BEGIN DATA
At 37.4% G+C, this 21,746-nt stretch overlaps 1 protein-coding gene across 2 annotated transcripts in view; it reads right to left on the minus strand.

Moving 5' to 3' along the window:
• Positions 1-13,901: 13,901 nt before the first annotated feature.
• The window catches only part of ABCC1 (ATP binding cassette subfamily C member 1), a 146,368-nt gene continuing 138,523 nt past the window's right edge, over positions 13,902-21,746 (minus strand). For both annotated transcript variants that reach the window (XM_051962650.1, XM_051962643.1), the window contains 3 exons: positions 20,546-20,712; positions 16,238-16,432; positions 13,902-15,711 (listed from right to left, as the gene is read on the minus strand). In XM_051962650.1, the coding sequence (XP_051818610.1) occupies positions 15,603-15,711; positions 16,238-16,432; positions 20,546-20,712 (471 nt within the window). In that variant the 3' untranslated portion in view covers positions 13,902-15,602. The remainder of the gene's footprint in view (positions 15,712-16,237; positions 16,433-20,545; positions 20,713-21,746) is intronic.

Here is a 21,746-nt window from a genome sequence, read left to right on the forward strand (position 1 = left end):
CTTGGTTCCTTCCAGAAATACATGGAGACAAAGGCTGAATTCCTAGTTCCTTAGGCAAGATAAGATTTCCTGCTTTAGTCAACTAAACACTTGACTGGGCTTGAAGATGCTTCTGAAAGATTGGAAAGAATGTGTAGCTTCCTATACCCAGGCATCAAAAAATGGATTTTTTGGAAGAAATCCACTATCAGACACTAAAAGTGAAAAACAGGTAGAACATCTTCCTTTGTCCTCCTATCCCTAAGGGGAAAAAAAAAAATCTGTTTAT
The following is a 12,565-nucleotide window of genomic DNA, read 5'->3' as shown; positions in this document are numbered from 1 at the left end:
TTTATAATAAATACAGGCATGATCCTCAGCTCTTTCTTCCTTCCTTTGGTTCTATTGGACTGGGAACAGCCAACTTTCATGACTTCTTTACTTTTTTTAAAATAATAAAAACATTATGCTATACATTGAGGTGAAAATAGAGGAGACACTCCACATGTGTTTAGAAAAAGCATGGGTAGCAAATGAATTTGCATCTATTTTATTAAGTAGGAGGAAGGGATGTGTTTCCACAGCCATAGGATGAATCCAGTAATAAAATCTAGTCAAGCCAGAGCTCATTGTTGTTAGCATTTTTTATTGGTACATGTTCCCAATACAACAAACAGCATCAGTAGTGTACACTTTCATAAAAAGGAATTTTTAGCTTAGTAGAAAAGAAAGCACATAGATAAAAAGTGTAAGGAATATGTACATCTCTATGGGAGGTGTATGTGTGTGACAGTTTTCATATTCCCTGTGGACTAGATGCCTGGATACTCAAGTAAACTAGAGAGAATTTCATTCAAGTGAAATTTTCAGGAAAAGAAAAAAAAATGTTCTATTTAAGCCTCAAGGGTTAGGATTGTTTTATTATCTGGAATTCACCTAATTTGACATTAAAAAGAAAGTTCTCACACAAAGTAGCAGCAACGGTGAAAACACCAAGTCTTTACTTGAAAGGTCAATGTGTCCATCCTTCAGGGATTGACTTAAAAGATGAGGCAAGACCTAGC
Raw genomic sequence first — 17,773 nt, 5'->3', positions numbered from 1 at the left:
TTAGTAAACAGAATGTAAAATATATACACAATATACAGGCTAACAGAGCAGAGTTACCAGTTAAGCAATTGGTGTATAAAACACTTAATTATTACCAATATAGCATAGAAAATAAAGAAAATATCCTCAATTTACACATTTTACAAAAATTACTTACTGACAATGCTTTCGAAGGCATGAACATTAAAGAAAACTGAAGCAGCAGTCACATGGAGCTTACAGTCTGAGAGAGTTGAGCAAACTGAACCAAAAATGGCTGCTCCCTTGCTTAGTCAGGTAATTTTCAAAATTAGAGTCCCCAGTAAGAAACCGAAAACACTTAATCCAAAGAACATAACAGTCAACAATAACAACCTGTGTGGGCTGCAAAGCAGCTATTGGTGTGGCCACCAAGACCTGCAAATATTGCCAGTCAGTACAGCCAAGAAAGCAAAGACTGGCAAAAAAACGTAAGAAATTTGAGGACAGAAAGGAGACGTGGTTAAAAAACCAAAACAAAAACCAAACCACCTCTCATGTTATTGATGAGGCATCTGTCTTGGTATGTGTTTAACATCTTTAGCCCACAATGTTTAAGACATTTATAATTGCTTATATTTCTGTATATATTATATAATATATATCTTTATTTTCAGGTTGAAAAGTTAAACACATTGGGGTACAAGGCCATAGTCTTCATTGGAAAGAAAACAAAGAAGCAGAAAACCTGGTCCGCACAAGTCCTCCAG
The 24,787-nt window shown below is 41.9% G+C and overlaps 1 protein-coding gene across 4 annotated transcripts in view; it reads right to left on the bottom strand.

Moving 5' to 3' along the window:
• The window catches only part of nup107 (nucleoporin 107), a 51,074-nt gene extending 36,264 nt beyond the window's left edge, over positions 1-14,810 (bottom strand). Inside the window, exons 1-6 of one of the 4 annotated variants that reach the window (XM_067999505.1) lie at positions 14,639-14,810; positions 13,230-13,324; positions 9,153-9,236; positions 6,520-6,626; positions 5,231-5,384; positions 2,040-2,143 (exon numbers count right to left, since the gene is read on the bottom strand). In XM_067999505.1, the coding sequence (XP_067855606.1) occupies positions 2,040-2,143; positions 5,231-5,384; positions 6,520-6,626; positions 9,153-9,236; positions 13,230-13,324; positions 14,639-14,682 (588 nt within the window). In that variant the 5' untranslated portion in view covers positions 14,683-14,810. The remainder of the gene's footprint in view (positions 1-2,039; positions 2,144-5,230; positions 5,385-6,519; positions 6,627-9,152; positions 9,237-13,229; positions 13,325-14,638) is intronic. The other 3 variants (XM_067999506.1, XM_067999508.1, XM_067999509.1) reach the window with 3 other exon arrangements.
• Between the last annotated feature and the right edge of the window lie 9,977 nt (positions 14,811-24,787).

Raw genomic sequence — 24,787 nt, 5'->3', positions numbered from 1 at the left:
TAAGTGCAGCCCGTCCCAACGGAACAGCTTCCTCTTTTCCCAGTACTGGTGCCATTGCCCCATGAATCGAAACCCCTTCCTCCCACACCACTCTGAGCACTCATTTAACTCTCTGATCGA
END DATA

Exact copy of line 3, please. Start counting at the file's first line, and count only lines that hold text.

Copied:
• Positions 1-13,901: 13,901 nt before the first annotated feature.